Traces of a curvilinear outline of a settlement have been recorded NW of the enclosure but these are now overgrown. <8>
Full excavation report. <9>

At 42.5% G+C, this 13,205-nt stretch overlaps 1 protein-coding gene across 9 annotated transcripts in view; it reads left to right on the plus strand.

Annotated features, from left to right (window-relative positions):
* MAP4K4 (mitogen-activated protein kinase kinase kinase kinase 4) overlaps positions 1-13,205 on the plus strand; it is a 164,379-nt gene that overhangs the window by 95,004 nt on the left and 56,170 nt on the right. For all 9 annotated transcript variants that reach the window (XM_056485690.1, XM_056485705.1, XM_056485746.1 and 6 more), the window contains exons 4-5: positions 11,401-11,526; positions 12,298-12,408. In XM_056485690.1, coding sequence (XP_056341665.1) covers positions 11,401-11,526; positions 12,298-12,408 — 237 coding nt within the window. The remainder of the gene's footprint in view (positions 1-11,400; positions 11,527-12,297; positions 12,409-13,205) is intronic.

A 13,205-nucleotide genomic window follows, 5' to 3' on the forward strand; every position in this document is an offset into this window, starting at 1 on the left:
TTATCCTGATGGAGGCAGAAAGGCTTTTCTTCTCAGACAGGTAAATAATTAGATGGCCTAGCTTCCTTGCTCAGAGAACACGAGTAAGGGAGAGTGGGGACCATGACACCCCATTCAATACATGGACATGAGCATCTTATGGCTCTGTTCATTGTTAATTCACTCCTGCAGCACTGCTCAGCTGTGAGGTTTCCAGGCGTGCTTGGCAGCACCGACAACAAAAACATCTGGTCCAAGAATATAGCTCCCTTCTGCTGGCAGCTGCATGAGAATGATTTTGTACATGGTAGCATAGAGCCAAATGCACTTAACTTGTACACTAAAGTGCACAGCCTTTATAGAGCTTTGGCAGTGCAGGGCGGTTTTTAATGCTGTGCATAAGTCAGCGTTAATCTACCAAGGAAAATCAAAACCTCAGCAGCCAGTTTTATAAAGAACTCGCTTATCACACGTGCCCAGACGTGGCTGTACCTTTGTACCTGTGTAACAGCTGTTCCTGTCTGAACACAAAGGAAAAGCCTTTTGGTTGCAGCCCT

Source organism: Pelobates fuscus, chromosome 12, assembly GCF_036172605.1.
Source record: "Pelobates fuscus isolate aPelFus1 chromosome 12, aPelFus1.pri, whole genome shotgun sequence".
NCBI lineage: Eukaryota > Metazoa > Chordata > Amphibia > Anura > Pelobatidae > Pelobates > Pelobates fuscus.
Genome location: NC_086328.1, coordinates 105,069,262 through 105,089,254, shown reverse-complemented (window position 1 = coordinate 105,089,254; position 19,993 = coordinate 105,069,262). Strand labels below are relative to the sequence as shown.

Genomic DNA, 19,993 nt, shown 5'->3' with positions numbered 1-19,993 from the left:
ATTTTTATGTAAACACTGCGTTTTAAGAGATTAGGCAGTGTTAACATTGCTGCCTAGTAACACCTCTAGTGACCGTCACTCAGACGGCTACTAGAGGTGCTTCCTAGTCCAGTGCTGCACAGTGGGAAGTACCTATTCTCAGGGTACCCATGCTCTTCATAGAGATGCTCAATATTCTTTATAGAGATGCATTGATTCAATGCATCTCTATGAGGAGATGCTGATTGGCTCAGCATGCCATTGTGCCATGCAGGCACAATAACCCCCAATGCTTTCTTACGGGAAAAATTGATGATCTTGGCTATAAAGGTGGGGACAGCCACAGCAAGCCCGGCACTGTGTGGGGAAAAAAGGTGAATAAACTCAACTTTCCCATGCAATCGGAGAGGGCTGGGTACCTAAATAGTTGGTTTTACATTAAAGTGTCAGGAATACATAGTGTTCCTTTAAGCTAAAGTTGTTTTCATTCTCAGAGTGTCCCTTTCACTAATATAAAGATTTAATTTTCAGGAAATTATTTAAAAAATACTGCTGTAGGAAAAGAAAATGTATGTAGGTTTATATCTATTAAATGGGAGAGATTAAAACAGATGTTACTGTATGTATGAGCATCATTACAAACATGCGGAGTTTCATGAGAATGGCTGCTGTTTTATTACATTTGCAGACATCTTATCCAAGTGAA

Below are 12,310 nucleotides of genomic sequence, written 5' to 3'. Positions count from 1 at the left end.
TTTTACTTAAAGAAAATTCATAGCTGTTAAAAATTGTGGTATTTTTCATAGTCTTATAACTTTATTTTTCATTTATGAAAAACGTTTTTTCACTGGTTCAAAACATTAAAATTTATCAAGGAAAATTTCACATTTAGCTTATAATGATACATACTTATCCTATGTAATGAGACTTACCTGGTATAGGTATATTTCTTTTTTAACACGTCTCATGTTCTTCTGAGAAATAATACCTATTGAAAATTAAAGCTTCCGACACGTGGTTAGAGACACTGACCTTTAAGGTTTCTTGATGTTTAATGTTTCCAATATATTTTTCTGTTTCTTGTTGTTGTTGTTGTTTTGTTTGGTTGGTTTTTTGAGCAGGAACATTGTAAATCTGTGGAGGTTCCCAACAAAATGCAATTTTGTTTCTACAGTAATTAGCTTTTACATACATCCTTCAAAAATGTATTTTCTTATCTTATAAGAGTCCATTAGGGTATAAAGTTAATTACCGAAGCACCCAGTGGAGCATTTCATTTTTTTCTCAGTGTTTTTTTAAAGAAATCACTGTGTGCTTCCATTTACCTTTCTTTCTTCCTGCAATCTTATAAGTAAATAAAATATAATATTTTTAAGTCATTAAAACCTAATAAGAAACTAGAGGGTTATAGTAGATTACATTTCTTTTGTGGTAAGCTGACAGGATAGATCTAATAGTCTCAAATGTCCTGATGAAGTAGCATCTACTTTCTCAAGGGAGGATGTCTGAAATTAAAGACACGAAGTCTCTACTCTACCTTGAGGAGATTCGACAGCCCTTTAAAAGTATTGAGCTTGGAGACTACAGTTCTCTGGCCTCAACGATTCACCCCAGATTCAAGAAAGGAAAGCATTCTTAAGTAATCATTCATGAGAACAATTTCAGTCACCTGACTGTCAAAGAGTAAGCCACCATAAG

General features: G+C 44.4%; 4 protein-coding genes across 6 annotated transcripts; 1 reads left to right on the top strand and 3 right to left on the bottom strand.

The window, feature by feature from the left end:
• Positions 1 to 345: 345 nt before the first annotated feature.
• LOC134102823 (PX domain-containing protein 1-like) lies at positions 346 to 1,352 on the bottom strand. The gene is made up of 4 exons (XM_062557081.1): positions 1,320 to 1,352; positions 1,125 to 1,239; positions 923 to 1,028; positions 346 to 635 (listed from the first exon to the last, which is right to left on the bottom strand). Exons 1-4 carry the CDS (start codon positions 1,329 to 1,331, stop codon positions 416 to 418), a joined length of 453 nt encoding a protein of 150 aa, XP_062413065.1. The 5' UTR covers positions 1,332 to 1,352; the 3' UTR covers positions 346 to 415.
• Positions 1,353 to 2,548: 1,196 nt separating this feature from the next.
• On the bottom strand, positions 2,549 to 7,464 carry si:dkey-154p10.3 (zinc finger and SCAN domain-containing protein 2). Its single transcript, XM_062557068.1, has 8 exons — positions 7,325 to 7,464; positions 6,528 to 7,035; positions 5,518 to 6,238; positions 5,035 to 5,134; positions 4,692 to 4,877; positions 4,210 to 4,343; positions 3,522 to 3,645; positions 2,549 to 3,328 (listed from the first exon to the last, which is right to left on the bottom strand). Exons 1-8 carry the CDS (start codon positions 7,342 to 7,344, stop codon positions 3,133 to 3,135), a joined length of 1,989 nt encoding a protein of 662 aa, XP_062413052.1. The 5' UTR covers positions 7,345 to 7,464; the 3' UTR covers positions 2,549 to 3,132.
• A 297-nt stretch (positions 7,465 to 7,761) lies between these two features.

The site was fully excavated by Baynes in 1905 and subsequent years (1908; 1930c). This well-preserved large stone enclosure contains the remains of two circular and five rectangular stone buildings which possess walls up to 1m thick and 2m high (Figure 6.16). The stone-faced enclosing walls are impressive, being up to c. 1.5m thick, and they contain a rubble core. Traces of a curvilinear wall, possibly belonging to an earlier phase of settlement, have been recorded to the northwest of the enclosure. The settlement produced a rich assemblage of finds dating to the Romano-British period, and all of the pottery sherds mentioned below are Roman. It is worth noting here the recovery of a few sherds of crude pottery, which were described by Baynes as reddish brown wares and of 'local or island manufacture (1930c, 383). These may even be later Iron Age briquetage fragments. Traces of an earlier phase of settlement is indicated by the two curved stretches of dry stone walling, c. 67m to the west and c. 27m to the north of the enclosure, and another isolated stone roundhouse approximately 30m to the west. The latter structure produced only a small assemblage of hammerstones, supporting an interpretation offered by Baynes (1930c, 383) that they belong to an earlier phase of Iron Age settlement.